At a Crossroads: Your Thoughts On the 2016 U.S. Presidential Election

By Jean Pierre Guzhnay

— As Hillary Clinton and Donald Trump prepare to take the stage for the first presidential debate at New York’s Hofstra University on September 26, The Herring spoke with AUC students about their opinions on the two main candidates and how this year’s U.S. election could potentially affect them.

While most of those currently enrolled at AUC cannot vote in the election on November 8, many said they would do so if given the chance, especially if it meant stopping Trump from becoming president.

“It is a democratic duty to vote, though I really don’t like Hillary Clinton, I think she is a horrible person,” said “Max”, an anonymous 1st year student in Economics. “If tomorrow the polls change on gun control, she would change right with them. To me, she is absolutely representative of the Establishment’s America […] but if I had to stop Donald Trump, I would vote for her,” he admitted.

Max resided in the United States for four years as a child, but lived for most of his life in Dubai before enrolling to AUC this semester. Throughout this time he was always able to follow U.S. politics through various social media platforms. “[On Facebook] it would get more radical, either it’s hard left liberals, or staunch conservatives,” he thought. “First you had your Bernie people sharing pages like “Now This” or “AJ Plus”; the Trump people and Republicans sharing all these sketchy conservative websites like Fox News, and then; the Hillary people who share everything,” he added.

While social media played a big role in spreading coverage of the election, not everyone chose it as their primary source of information. Exchange student Dikte Grønvold, an Art and Aesthetics major from Denmark who studies at Bard College in Berlin, doesn’t use social media that often but was always able to keep up to date through Danish media. “They cover it a lot, whether it is through television, newspaper, or radio,” Grønvold said. “Denmark is quite focused on the U.S. because they have many trade agreements,” she added.

“I think it is disturbing that in Germany it isn’t all that present. The news there is much more focused on the European situation. Denmark doesn’t really talk much about Europe as they speak about the United States, and that is also strange,” said the Copenhagen native.

While the U.S. elections may not necessarily have a direct impact on her life, Grønvold thought that they can have a big impact on issues like environmental protection.  “I feel like [the environment], especially in Denmark is, not a ‘sexy’ topic to talk about. Politicians usually avoid it because it is not a topic that can get votes, it implies people have to change their lifestyle, and that’s not really attractive,” she said. “In Denmark, they would say this is for the European Union, this is not for us, and that in a way, is passing on a responsibility.”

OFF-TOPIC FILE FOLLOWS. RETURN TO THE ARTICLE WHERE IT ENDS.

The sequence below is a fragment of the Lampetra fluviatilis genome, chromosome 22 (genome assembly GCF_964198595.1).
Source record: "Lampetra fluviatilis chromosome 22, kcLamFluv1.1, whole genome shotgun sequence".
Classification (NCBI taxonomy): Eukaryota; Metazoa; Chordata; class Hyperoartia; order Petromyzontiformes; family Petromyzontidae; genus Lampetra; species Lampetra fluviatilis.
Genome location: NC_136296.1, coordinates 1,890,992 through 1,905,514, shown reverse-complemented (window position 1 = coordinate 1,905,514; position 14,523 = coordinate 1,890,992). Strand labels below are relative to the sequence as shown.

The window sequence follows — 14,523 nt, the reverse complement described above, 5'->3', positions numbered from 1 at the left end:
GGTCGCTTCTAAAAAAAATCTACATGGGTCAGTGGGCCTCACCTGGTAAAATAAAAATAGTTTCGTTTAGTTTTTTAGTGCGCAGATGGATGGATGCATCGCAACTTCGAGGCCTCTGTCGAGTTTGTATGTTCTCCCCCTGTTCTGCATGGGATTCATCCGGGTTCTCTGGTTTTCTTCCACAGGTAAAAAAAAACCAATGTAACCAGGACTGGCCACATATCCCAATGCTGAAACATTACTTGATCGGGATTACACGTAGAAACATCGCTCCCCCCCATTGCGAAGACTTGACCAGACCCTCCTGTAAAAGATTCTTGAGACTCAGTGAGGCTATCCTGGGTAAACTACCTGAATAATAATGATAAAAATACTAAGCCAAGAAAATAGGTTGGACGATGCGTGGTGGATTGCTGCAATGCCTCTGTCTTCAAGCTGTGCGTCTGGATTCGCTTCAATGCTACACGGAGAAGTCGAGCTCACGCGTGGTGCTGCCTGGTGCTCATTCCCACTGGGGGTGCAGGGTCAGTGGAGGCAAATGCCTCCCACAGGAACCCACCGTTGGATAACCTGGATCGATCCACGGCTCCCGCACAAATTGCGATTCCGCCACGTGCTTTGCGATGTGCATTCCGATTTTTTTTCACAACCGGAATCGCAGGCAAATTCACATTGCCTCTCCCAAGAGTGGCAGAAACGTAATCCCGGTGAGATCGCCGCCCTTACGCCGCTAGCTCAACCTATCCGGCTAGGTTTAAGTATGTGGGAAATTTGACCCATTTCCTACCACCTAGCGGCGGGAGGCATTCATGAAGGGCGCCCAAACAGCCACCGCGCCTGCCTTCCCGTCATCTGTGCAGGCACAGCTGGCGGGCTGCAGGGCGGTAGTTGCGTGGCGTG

Unlike Grønvold and Max, some follow the election even more intensely than their US friends. Among them is Karl Käther, a German exchange student from the Life Sciences department at the University College Freiburg.

“I think in the United States there are many people that don’t even want to deal with politics at all, as compared to Europe,” he said. “And I believe it is important for the whole world because the United States is such a powerful country.” And while Karl would have preferred having Bernie Sanders as the democratic candidate,  the more important thing right now, he says, is to not let Donald Trump into the Oval Office.

“This election definitely scares me because you have Trump, and I’m not a fan of Hillary Clinton either. But I would vote for her just because he shouldn’t be president in my opinion, when I compare my views of the world to his. I don’t know, maybe this guy turns up at Election Day and says this was all a joke, because it has been ridiculous,” Käther went on to say.

For Käther, the U.S. presidential election can lead to an important social and economic influence on Europe. “It’s the most powerful country in the world, militarily, economically, and of course how it’s controlled and who leads it will have a great impact,” he said.

According to Käther, the outlook was not all rosy, however. “I think there has to be some type of change, because the protectionism that the western world practices is harming the rest of the world,” he thought. “For me, as a European, there’s got to be a diplomatic solution found in Syria and the whole [of the] Middle East […] and the U.S. will probably play the most important role.”

When asked for a prediction, the 21-year-old proved hesitant to give one. “I don’t know how it’s going to turn out. It’s an interesting election, look what democracy has brought us, it`s really weird. But that’s the way it is right now, I don’t know, I guess you have to stay optimistic,” he concluded.

This is the first in a series of articles on the upcoming United States presidential election that will attempt to place it in the context of AUC staff and students’ opinions and expectations.

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